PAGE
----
Tears in House of Commons as Michelle Thomson recounts being raped when she was 14

Written by Sebastian Whale on 8 December 2016 in News

Independent Edinburgh MP Michelle Thomson reduces MPs to tears as she tells of personal ordeal of rape

Michelle Thomson today moved her fellow MPs to tears as she recalled being raped at the age of 14.

Speaker John Bercow said the independent MP had left an “indelible impression” upon the House of Commons as she spoke of the horrific attack.

Thomson was surrounded by SNP members after her speech during a Commons debate on violence against women in which she declared that she was “not a victim, I’m a survivor”.


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To a silent chamber, she explained: “I wanted to give a very personal perspective to help people in this place and outside understand one element of sexual violence against women. When I was 14, I was raped.”

Thomson described how a man she knew led her towards a wooded area and attacked her after a youth event one evening.

“To be honest, looking back at that point I don’t think I knew what rape was. It was not something that was talked about. My mother never talked to me about it, I didn’t hear other girls or other women talking about it,” she continued.

“It was mercifully quick, and I remember first of all feeling surprise then fear then horror as I realised I quite simply couldn’t escape, because obviously he was stronger than me.

She said that after the incident she walked home alone crying, cold and shivering, realising quickly that she was in shock.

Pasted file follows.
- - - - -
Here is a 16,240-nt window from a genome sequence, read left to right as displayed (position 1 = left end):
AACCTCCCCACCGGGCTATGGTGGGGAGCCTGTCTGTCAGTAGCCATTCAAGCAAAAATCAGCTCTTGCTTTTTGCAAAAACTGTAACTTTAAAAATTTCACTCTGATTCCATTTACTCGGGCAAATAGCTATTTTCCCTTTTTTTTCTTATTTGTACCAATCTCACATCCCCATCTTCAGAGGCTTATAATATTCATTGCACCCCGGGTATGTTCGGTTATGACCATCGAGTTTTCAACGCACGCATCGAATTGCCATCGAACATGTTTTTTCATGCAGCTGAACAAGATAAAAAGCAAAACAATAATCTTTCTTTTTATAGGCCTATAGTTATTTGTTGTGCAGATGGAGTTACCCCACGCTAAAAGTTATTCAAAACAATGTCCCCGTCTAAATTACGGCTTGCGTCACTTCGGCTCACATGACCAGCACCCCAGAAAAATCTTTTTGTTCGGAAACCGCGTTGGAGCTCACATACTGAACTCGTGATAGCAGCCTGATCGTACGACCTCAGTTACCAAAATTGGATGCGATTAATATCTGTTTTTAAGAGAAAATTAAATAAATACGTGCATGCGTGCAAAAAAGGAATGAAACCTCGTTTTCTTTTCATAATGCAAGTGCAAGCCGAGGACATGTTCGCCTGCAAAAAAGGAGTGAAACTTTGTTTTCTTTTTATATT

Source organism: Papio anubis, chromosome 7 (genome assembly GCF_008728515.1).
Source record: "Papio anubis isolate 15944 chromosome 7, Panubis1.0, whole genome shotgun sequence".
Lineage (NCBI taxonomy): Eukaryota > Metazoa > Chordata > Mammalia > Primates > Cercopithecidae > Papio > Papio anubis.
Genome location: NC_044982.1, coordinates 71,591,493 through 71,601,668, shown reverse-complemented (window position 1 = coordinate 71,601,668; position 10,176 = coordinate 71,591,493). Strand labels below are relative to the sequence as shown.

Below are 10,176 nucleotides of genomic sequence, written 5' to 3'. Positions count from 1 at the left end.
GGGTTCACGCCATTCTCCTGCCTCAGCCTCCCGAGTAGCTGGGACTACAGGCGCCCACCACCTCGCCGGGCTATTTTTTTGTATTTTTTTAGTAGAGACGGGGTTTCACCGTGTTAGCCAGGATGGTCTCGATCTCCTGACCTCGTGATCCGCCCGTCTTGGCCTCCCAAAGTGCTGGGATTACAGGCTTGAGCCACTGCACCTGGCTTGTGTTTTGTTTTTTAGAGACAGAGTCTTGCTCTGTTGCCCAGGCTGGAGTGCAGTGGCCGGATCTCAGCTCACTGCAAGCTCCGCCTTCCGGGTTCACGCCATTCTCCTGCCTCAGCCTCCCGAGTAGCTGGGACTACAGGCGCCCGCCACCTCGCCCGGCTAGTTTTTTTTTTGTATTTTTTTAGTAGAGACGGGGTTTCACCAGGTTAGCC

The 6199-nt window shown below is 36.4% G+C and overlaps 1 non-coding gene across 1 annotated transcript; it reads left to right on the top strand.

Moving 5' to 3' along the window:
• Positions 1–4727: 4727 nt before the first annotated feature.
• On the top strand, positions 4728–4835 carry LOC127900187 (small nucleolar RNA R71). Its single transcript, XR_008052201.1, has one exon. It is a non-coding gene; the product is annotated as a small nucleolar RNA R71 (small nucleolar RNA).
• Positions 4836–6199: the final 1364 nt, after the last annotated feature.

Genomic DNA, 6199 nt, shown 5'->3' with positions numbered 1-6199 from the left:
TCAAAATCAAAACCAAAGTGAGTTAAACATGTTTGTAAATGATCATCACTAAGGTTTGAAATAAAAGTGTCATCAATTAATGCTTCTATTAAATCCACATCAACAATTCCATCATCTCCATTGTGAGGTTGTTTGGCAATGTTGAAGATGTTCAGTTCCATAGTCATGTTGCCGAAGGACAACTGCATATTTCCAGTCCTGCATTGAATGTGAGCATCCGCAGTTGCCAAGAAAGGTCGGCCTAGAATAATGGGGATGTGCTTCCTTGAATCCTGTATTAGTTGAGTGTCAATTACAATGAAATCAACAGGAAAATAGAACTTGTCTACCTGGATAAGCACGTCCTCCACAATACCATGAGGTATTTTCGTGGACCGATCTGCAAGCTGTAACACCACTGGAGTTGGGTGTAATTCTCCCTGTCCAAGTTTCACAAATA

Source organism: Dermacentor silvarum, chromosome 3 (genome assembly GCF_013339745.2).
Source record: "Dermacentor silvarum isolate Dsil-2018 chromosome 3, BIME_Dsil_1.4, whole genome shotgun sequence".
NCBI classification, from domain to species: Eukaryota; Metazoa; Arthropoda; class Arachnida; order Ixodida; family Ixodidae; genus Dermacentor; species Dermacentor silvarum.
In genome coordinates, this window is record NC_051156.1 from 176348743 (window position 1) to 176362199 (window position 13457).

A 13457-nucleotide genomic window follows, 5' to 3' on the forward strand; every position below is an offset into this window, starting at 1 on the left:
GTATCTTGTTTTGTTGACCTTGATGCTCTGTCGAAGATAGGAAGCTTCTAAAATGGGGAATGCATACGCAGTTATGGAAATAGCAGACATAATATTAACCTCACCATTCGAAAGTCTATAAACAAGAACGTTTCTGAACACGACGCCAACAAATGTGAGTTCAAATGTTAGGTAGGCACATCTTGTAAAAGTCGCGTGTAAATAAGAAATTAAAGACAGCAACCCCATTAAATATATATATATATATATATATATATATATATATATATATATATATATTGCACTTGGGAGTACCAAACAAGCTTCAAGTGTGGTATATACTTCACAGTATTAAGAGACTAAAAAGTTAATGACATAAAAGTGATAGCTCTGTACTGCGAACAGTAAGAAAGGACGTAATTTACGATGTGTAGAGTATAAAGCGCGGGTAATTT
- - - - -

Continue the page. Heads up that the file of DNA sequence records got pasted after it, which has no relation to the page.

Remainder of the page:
Thomson said she never told her mother about the incident, and kept it from friends and her father for a number of years.

"I didn't tell my mother, I didn't tell my father, I didn't tell my friends and I didn't tell the police. I bottled it all up inside me,” she said.

"I hoped, briefly and appallingly, that I might be pregnant so that would force a situation to help me control it."

She went on to describe how she felt “ashamed" that she had “allowed” the rape to happen.

“I had a whole range of internal conversations about ‘I should have known’, ‘why did I go that way’, ‘why did I walk home with him’, ‘why didn’t I understand the danger’, ‘I deserved it because I was too this, I was too that’. I felt that I was spoiled and impure, and I really felt revulsion towards myself,” she said.

Thomson told her husband of the incident after they got married 12 years later. But the 51-year-old said she only sought help in her mid-40s.

She said: “As an adult, of course I now know rape is not about sex at all. It’s all about power and control, and it is a crime of violence.

"I still pick up on where the myths of rape are perpetuated from a male perspective. Surely you could have fought them off? Did you scream loudly enough? The idea that some men would suggest that a woman giving subtle hints, or is making it up, is outrageous.

"These assumptions put the woman at the heart of cause, when she should be at the heart of effect.

“A rape happens when a man makes a decision to hurt someone he feels he can control. Rapes happen because of the rapist, not because of the victim.

“We women, and our society, have to stand up for each other. We have to be courageous. We have to call things out and say where things are wrong. We have to support and nurture our sisters as we do with our sons.

"Like many women of my age, I have on occasion encountered other aggressive actions towards me, both in business and in fact in politics. But one thing I realise now is that I’m not scared and he was. I’m not scared, I’m not a victim, I’m a survivor.”

MPs comforted Thomson as she completed her speech, and Speaker Bercow appeared visibly moved as he commented: “I thank the honourable lady for what she has said and the way in which she said it, which has left an indelible impression upon us all.”

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